Introduction to Core Video Programming Guide
This document explains Core Video concepts and describes how to obtain and manipulate video frames using the Core Video programming interface.
What Is Core Video?
Core Video is a new pipeline model for digital video in OS X. Partitioning the processing into discrete steps makes it simpler for developers to access and manipulate individual frames without having to worry about translating between data types (QuickTime, OpenGL, and so on) or display synchronization issues.
Core Video is comparable to the Core Image and Core Audio technologies.
Core Video is available in:
OS X v10.4 and later
OS X v10.3 when QuickTime 7.0 or later is installed
For best results, you should use Core Video functionality only on computers that support hardware graphics acceleration (that is, Quartz Extreme).
Who Should Read This Document?
The audience for this document is any Carbon or Cocoa developer who wants a greater degree of control in manipulating video images. Developers should be familiar with digital video and OpenGL as well as multithreaded programming.
Core Video is necessary only if you want to manipulate individual video frames. For example, the following types of video processing would require Core Video:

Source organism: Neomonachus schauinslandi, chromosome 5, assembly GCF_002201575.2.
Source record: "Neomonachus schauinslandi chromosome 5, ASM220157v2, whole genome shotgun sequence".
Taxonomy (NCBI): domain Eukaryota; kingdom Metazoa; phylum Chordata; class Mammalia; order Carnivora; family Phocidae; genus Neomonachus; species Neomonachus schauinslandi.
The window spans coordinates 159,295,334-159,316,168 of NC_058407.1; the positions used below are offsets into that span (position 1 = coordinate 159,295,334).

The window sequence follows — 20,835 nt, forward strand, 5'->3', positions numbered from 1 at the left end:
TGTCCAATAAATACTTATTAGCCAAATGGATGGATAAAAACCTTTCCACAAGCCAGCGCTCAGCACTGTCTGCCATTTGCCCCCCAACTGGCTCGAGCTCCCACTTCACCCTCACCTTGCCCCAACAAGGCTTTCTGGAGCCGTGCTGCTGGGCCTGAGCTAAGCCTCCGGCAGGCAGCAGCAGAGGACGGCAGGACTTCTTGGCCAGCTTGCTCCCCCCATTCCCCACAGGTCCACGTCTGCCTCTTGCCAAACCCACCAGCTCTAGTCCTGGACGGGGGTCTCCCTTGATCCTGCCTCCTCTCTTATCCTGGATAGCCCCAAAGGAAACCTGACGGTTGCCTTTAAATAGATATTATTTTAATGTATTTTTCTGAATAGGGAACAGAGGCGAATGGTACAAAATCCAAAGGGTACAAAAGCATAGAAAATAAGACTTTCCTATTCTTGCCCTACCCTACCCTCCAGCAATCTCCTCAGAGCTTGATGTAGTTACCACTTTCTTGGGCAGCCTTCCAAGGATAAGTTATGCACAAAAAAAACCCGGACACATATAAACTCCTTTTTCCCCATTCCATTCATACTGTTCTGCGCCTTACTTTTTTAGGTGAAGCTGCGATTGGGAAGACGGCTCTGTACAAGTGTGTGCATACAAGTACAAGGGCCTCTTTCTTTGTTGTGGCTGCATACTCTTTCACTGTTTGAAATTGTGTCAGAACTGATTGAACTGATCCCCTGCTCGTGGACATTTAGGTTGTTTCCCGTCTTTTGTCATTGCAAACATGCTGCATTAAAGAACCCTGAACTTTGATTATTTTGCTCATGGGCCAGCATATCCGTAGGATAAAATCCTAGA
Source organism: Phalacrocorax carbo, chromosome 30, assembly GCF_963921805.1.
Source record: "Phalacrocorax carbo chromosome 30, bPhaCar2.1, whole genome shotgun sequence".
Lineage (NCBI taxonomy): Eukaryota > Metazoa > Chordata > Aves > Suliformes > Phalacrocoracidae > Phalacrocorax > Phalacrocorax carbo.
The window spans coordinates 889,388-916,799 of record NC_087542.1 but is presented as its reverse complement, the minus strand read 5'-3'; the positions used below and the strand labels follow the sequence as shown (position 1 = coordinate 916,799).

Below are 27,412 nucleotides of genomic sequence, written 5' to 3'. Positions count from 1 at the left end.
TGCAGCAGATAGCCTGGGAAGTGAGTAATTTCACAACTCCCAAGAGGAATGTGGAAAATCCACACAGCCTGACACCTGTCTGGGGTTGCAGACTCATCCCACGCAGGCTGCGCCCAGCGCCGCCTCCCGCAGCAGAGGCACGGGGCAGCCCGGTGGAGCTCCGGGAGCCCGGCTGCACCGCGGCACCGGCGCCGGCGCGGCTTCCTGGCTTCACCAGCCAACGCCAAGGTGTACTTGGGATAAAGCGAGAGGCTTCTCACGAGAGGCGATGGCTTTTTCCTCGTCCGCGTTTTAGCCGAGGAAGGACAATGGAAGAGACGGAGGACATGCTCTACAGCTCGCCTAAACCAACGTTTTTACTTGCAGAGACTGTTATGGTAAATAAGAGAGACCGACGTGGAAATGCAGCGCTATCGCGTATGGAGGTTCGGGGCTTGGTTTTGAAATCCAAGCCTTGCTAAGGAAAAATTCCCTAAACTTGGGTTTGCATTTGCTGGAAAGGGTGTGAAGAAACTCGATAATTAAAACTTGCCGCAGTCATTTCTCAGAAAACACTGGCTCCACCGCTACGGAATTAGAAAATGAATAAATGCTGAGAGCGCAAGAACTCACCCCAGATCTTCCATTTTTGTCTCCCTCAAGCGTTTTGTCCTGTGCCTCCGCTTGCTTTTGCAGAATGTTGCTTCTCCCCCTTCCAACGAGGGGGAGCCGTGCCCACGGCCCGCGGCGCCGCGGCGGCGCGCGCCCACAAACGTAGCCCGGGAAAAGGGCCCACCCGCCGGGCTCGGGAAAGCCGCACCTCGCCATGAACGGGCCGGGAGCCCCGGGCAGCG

Color correction or other filtering, such as provided by Core Image filters
Physical transforms of the video images (such as warping, or mapping onto a surface)
Adding video to an OpenGL scene
Adding additional information to frames, such as a visible timecode
Compositing multiple video streams
If you don’t need this level of sophistication (for example, if you only want to display video in your applications), you should use the simplified movie players such as HIMovieView (in Carbon) or QTKit (in Cocoa) to display video. You can also apply effects to video using Quartz Composer.
Organization of This Document
This document is organized into the following chapters:
“Core Video Concepts” describes the Core Video pipeline model and explains the key concepts necessary to use the Core Video API.
“Core Video Tasks” shows how to use Core Video to obtain and manipulate individual video frames.
Apple offers the following additional resources in the ADC Reference library that complement the Core Video Programming Guide:
Core Video Reference provides a detailed description of the Core Video API.
OpenGL Programming Guide for Mac provides information on GL textures and CGL graphics contexts.
Cocoa OpenGL contains information about the OpenGL classes available in Cocoa (such as NSOpenGLView).
Core Image Programming Guide contains information about how to create Core Image filters, which you can apply to video frames.
In addition, the OpenGL website (http://www.opengl.org) is the primary source for information about the OpenGL API.